An interview with librarians Laura Healy and Isabel (Izzy) Turner
Laura Healy and Izzy Turner met six years ago at the American Association of School Librarians (AASL) conference. Total strangers, they came from two different parts of the country (New Jersey and Florida), but by the time the conference was over, they had formed not only a lasting friendship but a unique plan for collaboration that would unite their students across state lines and through a shared love of reading.
Fast forward to today, and they’re colleagues working together to increase student collaboration using a virtual book club that is way ahead of its time.
Thank you for taking the time to speak with us today! Let’s start by talking about how the two of you met.
Healy: Isabelle and I met when we participated in the first Follett challenge in 2011. We were both media specialists at the time. Izzy worked in Ocoee, Florida and I was teaching in Wayne, New Jersey. We were two of six national winners that year.
For those who don’t know, could you tell us what the Follett Challenge is?
Turner: Sure! The Follett Challenge is a nationwide contest where K-12 educators can share their stories of innovation. It’s a chance to earn grants for our schools and classrooms, sponsored by Follet School Solutions.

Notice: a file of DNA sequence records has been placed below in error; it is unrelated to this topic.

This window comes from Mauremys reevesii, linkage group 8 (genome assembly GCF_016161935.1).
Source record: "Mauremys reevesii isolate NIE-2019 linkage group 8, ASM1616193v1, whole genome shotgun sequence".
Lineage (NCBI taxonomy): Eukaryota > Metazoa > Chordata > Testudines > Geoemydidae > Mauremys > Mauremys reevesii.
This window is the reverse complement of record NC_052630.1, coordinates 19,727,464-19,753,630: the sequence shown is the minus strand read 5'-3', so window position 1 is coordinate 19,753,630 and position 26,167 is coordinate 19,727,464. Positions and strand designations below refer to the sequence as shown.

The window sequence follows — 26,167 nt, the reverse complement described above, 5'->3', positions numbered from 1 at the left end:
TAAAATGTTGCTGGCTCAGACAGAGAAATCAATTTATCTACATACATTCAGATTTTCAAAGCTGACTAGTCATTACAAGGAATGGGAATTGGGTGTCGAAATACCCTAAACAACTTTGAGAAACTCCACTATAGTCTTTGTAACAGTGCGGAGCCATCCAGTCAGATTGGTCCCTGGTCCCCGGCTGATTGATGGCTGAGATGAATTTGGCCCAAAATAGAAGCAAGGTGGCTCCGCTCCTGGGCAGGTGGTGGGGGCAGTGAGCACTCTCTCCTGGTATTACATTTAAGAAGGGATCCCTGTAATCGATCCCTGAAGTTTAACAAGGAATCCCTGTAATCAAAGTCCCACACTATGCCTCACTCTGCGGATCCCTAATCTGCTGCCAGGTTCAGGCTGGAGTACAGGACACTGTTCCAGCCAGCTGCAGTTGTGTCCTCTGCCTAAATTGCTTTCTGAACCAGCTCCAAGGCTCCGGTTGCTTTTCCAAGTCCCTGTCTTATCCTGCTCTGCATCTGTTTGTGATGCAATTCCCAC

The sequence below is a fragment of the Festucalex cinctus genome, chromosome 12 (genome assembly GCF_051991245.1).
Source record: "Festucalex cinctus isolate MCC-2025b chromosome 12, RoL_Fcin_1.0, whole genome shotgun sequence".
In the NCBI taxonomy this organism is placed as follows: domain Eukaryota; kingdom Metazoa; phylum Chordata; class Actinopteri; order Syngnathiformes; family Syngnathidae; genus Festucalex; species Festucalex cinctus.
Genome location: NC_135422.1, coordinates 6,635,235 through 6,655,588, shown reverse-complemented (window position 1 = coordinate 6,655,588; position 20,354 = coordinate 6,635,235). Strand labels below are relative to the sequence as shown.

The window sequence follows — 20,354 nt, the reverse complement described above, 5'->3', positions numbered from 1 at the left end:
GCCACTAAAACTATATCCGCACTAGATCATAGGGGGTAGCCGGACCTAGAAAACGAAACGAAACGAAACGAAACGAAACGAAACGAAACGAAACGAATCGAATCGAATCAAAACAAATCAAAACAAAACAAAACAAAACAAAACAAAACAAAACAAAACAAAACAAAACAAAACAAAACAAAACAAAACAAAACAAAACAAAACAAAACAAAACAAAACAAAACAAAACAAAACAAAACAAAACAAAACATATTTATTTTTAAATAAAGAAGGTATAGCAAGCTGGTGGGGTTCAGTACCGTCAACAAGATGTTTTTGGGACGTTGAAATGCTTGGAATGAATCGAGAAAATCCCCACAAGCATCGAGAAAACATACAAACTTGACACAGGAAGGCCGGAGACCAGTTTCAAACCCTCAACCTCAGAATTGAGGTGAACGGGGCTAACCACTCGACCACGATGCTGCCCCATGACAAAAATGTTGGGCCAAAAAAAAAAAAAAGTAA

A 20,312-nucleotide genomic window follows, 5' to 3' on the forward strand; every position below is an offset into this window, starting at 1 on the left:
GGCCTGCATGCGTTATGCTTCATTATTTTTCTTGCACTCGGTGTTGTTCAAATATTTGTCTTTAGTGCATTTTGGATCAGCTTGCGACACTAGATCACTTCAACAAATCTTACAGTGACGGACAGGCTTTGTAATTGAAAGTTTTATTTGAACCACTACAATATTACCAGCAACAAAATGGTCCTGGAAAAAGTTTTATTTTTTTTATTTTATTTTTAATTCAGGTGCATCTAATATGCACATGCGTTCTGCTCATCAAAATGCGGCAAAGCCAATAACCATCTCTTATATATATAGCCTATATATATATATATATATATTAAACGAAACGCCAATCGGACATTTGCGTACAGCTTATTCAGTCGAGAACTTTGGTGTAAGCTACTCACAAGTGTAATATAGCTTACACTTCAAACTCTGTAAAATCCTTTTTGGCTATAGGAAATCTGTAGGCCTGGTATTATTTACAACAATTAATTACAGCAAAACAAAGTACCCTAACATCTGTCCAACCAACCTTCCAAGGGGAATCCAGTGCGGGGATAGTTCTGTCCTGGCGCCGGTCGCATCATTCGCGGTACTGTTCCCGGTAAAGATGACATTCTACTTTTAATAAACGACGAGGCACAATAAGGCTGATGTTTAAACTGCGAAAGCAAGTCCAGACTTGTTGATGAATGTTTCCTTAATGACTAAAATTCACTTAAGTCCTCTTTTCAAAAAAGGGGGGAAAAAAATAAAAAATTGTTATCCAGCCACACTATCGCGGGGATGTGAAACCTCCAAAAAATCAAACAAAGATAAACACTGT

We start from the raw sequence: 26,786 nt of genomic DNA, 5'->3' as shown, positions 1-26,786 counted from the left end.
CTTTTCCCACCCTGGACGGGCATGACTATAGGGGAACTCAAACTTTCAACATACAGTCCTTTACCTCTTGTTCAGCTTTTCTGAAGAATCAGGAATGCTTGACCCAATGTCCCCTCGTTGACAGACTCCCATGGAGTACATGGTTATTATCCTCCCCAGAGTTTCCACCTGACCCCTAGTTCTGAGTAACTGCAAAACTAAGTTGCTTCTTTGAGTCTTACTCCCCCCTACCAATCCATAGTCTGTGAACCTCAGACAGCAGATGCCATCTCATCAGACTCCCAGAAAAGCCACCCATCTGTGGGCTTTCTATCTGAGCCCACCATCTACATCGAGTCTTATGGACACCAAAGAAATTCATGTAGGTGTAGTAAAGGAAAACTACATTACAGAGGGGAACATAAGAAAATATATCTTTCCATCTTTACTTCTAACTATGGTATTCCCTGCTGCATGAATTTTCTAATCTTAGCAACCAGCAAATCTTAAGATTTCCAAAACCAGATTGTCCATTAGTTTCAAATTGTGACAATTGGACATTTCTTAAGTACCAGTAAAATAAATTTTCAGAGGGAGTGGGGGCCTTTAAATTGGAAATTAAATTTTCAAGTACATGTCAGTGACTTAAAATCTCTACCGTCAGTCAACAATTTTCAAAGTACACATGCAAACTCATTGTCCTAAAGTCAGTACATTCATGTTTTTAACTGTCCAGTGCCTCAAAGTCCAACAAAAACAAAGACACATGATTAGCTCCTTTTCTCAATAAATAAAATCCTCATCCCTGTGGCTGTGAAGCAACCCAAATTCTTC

Healy: Izzy was awarded $35,000 for her school, and I won $10,000 for mine with my “most popular video” entry.
How did you decide where the grant money should go?
Turner: We started by looking for areas in need. At the time, I was supporting seven grade levels on about four dollars per child, per year. If you’re lucky enough to have a great PTA you might get funds that way. But we were a high poverty school—still high performing though—so community funding isn’t always guaranteed.
We were constantly analyzing what we needed, like books on drawing and art to support our extra-curriculars, but I wanted to know what the kids were interested in. So, I had them tell us what they wanted, and polled the teachers as well. We were able to purchase everything on the kids’ wish list. It was like Christmas for two months!
Talk to us about being invited to the AASL conference with the other winners. What was that like?